Mike Mozart / Flickr

Citizens Bank Cuts Ribbon On New Campus In Johnston Tuesday

After more than two years of planning and construction, Citizens Bank opens a new office park in Johnston Tuesday. The company agreed to a 20-year tax deal with the town, and will make annual payments of $250,000 in lieu of property taxes.

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Elisabeth Harrison

Scott MacKay Commentary: Voter Supression Nothing New

The election season starts early next month with primaries in Rhode Island and Massachusetts. Rhode Island Public Radio Political Analyst Scott MacKay takes this opportunity to consider New England’s history of restricting who can cast ballots.

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Care New England Reports Finances Improving

44 seconds ago
Lynn Arditi / RIPR file

Care New England reported Tuesday that its financial operations continue to improve.  

Want Free Coffee? Personal Data Is The Way To Pay

3 hours ago
Chaiel Schaffel / RIPR

Shiru Cafe looks like a regular coffee shop. Inside, machines whir, baristas dispense caffeine and customers hammer away on laptops.

All of the customers are students, and there’s a reason for that. At Shiru Cafe, no college ID means no caffeine.

“We definitely have some people that walk in off the street that are a little confused and a little taken aback when we can’t sell them any coffee,” said Sarah Ferris, assistant manager Shiru Cafe's Providence branch, located near Brown University.

Federal Centers for Disease Control and Prevention

The year’s first two human cases of West Nile virus have been diagnosed in Connecticut.

The Connecticut Department of Public Health said the two patients became ill during the last week of July. Both are between 60 and 79 years of age, and both contracted the disease in state.

They are residents of Fairfield and Newington. One remained hospitalized as of late last week.

Health officials say 80 percent of people infected with West Nile virus show no symptoms. But one in 150 people become seriously ill and require hospitalization.

Connecticut DOT

Repair work on a century-old bridge in Norwalk has dug up something even older: the remains of a 17th-century Native American trading fort.

The artifacts include trade goods like pottery and glass beads. There’s even evidence of ancient arrowheads, some thought to date back thousands of years.

Another key finding? Trash. Particularly, all manner of leftover food.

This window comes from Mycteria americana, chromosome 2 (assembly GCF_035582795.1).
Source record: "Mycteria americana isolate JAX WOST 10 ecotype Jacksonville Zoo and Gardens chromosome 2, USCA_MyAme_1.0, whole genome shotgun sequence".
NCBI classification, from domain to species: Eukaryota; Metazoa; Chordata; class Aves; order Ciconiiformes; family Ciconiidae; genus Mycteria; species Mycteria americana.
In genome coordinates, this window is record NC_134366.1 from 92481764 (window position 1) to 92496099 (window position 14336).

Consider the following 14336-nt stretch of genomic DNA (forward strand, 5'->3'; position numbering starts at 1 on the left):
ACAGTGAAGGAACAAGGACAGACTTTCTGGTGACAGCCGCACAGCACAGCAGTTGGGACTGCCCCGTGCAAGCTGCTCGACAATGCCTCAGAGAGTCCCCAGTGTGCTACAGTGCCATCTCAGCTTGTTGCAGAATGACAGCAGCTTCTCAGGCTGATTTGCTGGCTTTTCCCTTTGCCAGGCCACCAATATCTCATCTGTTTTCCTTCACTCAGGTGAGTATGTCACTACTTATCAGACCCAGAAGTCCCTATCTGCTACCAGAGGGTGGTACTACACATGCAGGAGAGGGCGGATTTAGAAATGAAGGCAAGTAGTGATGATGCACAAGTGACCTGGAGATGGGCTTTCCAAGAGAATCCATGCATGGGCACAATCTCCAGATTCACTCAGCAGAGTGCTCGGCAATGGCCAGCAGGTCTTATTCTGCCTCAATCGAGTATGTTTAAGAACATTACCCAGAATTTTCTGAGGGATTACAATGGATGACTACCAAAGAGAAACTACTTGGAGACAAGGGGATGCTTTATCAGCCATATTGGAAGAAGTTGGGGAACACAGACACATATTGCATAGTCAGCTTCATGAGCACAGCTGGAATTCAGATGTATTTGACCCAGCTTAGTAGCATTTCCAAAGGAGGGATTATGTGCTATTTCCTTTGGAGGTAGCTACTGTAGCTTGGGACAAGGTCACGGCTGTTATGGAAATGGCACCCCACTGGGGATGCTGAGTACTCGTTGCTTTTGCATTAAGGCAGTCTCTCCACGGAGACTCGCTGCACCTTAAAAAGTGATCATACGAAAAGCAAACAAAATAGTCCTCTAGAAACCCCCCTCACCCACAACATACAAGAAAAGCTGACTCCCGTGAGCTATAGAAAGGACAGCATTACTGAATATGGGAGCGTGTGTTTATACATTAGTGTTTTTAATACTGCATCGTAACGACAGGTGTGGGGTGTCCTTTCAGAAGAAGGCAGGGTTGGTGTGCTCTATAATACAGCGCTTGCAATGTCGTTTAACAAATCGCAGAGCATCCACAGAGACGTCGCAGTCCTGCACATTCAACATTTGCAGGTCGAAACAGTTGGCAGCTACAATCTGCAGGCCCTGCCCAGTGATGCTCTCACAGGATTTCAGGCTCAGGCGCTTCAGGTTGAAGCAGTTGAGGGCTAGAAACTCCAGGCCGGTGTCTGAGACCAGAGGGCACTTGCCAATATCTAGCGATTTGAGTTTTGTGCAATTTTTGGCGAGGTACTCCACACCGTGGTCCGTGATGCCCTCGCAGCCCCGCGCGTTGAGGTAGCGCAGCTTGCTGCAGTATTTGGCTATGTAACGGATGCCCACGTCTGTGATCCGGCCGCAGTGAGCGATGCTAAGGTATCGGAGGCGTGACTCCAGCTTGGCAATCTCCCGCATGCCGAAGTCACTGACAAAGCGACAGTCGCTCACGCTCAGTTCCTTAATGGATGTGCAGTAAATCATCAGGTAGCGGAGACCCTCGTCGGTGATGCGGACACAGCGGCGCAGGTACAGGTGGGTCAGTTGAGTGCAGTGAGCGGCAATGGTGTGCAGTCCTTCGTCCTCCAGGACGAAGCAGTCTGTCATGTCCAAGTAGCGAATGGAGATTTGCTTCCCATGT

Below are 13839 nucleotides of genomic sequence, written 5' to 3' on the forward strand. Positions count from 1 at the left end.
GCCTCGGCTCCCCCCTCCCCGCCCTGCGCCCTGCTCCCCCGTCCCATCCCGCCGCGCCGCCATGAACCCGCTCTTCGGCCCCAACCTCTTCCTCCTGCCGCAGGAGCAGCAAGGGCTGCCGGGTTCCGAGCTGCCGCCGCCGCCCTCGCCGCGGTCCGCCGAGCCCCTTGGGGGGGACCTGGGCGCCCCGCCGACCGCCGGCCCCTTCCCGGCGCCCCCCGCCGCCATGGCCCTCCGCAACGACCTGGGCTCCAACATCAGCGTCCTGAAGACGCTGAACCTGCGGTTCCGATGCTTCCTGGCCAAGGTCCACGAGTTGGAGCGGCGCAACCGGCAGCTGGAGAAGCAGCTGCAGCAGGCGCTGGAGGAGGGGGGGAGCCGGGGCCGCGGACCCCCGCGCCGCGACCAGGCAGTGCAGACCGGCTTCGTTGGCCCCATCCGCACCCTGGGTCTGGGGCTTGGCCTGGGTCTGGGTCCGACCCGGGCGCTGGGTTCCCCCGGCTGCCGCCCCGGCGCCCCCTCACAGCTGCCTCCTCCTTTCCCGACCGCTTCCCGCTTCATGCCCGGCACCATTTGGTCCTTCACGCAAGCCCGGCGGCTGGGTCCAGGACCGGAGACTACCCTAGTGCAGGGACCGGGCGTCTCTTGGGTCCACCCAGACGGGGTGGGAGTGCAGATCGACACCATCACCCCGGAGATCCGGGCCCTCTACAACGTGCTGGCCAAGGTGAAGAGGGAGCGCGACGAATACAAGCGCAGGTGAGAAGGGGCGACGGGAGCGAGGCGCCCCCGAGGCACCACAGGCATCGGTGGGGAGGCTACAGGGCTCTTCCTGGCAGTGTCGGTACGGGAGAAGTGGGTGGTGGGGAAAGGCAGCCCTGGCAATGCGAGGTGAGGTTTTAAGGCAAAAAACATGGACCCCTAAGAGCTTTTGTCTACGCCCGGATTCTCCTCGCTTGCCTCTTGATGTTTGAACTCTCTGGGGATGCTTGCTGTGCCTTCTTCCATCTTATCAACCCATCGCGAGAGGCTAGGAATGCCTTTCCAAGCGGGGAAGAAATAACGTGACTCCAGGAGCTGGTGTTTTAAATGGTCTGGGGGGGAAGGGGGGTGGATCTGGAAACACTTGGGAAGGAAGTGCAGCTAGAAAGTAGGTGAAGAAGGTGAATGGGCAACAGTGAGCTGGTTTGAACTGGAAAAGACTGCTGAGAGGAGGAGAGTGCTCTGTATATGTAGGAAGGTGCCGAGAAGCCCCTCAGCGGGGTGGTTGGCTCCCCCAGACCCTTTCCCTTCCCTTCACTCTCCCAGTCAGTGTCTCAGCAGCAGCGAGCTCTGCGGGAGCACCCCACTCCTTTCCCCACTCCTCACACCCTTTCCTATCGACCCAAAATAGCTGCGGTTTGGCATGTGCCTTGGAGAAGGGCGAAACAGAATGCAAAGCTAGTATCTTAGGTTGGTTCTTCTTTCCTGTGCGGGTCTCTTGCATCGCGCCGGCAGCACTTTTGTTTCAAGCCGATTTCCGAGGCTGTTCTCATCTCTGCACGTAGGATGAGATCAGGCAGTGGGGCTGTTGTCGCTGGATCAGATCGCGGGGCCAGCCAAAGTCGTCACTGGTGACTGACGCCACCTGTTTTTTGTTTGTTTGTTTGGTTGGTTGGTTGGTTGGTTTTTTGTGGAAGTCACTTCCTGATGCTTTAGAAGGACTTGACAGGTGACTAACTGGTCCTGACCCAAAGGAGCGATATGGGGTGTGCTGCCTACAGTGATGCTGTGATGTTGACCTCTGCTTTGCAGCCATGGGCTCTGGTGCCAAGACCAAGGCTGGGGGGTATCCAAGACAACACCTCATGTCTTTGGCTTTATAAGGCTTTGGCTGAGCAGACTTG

Sarah Sportman, one of the archeologists at the site, said the trash included old animal bones and lots of plant remains, including raspberries and tiny pieces of charred corn.

Summer is zipping by, so enjoy the beach and warm weather while you can. Thanks for stopping by for my weekly column. Your tips and comments remain welcome. And you can follow me through the week on the twitters. Here we go.

Mosquito samples taken in Pawtucket and Tiverton on July 30th have been confirmed positive for West Nile Virus, the first findings of the virus in Rhode Island this year, the RI Department of Environmental Management announced today.

Mosquito-borne diseases are typically more prevalent in late summer and early fall. The risk usually lasts until the first frost.

Chuck Hinman / RIPR

Although Bird electric scooters are already dispersed across Providence, the city said it will begin a year-long scooter-sharing pilot August 17th.

Sandy Hook Permanent Memorial Commission

A commission in Newtown, Connecticut has chosen a design for a permanent memorial to honor the 26 people killed in the 2012 shooting at Sandy Hook Elementary School. 

The design is called “The Clearing.” It features a coiling wooded walkway leading to a Sycamore tree planted in the middle of a small man-made reflecting pool. It was designed by landscape architecture, urban design and planning firm SWA Group.

Chuck Hinman / RIPR

Bird is the word…if you’re 60’s rock band The Trashmen, but not if you’re a city official looking to regulate rentable scooters.

When the company Bird dropped its scooters in Cambridge unannounced, city officials ordered them off the streets by August 3rd. Somerville soon followed with a cease and desist letter. However, in Providence the company doesn’t appear to have ruffled as many feathers.

Ian Donnis/File Photo / RIPR

Katherine Kerwin, unopposed Providence City Council candidate in Ward 12, and communications director for the Rhode Island Coalition Against Gun Violence, joins Bonus Q&A to discuss a range of issues involving Providence politics and youth activism.

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